"N othing further, your honor. The defense rests.”

The courtroom rustling grew silent in anticipation.

Gavi looked at Laylee who gave him a little nod and smile.

If we lose... His mind raced. If this is just the first domino, it’s all going to come crashing down now. Gavi glanced at Laylee again. She looks so calm. I never knew she had it in her. Six months ago she would have booked a spa day and left me to face this alone.

The judge took off his glasses, rubbed his temples, checked his watch.

“As this case was pushed up on the docket, and I’m not even supposed to be here right now, I’m going to make this quick. I grew up in the Bronx. I’m familiar with the food gifts given at the end of the winter in honor of the Jewish holiday, though I… uh… don’t recall ever seeing anything like the elaborate arrangements we saw here today.

“The evidence here is far too paltry to justify an injunction. Therefore, at this time, the court finds insufficient evidence to support the motion for an injunction on the synagogue and its offices at 51221 Chestnut Street. Motion denied.”

The gavel came down. Gavi felt the tension in his neck suddenly dissipate, while the adrenaline rushed through his body. He closed his eyes in thanks and opened them to find Laylee smiling widely next to him, his father and father-in-law vying to shake his hand, the air around him practically jubilant.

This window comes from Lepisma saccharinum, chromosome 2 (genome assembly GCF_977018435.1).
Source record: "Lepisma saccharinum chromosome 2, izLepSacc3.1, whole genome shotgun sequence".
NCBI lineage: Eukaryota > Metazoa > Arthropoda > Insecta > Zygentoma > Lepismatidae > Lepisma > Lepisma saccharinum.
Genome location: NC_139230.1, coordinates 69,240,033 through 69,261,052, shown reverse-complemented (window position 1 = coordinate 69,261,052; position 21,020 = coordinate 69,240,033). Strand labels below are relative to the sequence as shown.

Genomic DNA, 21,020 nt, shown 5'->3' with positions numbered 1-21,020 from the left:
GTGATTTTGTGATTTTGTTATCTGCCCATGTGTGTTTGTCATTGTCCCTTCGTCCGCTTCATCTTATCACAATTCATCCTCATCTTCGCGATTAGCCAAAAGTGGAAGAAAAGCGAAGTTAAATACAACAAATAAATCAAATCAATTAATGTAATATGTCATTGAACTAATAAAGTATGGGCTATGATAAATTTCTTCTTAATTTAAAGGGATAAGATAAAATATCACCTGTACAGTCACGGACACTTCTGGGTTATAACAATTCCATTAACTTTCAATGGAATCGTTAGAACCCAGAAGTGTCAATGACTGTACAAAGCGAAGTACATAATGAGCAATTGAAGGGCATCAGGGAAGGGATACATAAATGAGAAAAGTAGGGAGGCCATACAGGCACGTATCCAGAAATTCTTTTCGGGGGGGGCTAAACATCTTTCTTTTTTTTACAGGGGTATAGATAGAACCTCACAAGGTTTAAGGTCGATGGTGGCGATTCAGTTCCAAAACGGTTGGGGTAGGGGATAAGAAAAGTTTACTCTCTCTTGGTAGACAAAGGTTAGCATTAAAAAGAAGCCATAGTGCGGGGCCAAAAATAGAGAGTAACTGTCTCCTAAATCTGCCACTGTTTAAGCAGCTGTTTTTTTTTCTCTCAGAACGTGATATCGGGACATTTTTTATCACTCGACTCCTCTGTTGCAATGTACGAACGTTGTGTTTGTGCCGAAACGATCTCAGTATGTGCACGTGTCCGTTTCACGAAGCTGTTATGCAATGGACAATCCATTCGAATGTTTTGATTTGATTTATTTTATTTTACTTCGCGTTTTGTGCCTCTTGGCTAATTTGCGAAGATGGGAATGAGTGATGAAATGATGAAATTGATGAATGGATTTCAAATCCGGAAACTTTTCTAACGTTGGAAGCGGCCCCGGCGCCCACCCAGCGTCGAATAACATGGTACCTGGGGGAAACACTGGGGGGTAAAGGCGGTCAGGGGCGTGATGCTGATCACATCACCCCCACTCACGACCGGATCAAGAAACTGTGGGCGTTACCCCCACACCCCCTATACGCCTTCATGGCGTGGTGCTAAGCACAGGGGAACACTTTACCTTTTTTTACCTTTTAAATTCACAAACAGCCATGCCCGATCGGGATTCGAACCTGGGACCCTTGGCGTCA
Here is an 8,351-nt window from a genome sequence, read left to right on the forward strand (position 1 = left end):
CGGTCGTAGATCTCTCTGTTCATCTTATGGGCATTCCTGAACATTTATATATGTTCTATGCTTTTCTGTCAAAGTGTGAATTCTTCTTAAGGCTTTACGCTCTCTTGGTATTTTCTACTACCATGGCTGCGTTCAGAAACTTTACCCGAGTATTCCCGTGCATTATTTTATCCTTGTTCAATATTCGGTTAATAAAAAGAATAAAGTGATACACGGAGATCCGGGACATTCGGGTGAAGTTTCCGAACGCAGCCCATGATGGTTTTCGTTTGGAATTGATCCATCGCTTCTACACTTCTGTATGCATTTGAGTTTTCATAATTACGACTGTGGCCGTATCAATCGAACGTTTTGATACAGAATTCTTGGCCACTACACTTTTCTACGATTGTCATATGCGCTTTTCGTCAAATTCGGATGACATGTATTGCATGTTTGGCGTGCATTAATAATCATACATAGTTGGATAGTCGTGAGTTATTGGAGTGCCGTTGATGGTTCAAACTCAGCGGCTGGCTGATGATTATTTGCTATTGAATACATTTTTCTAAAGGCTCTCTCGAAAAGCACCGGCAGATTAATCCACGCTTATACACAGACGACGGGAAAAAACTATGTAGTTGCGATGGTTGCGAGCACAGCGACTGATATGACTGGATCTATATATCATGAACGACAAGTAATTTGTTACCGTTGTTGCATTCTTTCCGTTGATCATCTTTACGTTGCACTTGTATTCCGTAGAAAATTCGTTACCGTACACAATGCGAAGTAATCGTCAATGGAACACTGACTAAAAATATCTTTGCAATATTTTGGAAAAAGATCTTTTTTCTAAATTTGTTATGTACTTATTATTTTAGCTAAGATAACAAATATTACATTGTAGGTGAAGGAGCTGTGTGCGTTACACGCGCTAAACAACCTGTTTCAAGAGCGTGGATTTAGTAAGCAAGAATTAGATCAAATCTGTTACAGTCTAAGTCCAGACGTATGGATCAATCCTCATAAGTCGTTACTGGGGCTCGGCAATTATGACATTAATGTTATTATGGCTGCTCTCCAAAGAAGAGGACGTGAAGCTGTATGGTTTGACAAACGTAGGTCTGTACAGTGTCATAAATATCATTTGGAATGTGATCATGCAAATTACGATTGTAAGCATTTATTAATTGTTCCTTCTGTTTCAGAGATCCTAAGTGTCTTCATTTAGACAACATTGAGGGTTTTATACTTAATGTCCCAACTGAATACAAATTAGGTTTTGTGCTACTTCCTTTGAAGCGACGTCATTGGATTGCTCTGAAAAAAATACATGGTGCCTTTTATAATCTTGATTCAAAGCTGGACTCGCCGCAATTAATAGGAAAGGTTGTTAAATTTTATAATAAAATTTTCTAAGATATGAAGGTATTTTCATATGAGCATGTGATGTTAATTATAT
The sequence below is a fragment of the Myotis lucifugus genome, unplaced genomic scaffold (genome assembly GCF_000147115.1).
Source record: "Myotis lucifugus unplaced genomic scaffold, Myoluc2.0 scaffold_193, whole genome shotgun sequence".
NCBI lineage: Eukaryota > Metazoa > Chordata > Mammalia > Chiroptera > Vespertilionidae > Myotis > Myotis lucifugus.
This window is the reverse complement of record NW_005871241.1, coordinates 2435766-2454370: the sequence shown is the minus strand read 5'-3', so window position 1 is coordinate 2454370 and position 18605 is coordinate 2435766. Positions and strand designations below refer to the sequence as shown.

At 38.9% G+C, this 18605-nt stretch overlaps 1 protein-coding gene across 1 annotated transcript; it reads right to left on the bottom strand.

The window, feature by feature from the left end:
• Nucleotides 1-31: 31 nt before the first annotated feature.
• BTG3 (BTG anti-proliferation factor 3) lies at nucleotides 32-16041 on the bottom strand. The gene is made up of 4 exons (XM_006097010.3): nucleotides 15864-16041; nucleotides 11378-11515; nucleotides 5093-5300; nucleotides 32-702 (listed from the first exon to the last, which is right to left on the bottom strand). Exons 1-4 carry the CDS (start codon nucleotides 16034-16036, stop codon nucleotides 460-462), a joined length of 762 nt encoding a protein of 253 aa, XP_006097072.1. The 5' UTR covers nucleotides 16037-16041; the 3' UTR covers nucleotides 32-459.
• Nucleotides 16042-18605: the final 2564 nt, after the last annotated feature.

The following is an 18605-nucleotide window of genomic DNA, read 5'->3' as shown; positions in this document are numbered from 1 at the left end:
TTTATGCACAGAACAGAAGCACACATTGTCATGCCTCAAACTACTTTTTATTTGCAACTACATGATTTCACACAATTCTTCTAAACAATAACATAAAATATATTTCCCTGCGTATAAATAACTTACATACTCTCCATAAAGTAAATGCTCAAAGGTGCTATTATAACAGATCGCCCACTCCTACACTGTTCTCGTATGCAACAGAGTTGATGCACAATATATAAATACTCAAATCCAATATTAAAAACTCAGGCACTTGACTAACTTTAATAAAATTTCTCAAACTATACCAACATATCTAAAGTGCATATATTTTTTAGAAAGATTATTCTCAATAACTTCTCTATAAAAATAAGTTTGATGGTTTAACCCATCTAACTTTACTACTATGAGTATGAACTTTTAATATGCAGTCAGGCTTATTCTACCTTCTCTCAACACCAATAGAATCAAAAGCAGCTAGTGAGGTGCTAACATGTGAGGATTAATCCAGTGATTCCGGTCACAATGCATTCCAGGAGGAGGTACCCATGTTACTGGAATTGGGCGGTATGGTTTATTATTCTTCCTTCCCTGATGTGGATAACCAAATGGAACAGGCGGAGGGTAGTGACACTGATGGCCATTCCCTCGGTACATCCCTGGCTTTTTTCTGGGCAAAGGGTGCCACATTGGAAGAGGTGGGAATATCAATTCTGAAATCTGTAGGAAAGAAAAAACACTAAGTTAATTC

“Celebratory dinner?” Gavi asked Laylee with a smile. “I know it’s a schlep, but we can drive into the city early, get reservations at Reserve Cut—”

“I just want to relax. I was thinking chamomile tea in the living room. Without a million people looking at us.”

Gavi raised his eyebrows. “Sounds perfect,” he said, surprised but gratified.

They began walking toward the exit of the courthouse when Gavi noticed Laylee hang back, staring down the hallway.

“Lay?”

“I’ll be there in a second. I just have to…” She trailed off and started down the hallway. Gavi followed her, and noticed Redlick sitting solemnly on a bench at the end of the hallway.

“Lay, what are you doing?” Gavi whispered loudly.

“Mr. Redlick...”

Redlick looked up, surprised, his face immediately taking on its characteristic scowl. “Here to gloat, Mrs. Beloff?”

“Not at all. I just wanted to say that… you’re right.”

“Excuse me?”

“The stuff that you said to us on the street last week. About the skullcaps and the shirt strings not being a measure of the man inside. You’re right.”

Redlick let out a little cough. “Yeah, well…”

“I haven’t… I haven’t been the best about remembering that, Mr. Redlick. I tend to focus on appearances. I mean, the whole reason I wanted to build this synagogue… was kind of just a status thing.” (Excerpted from Family First, Issue 539)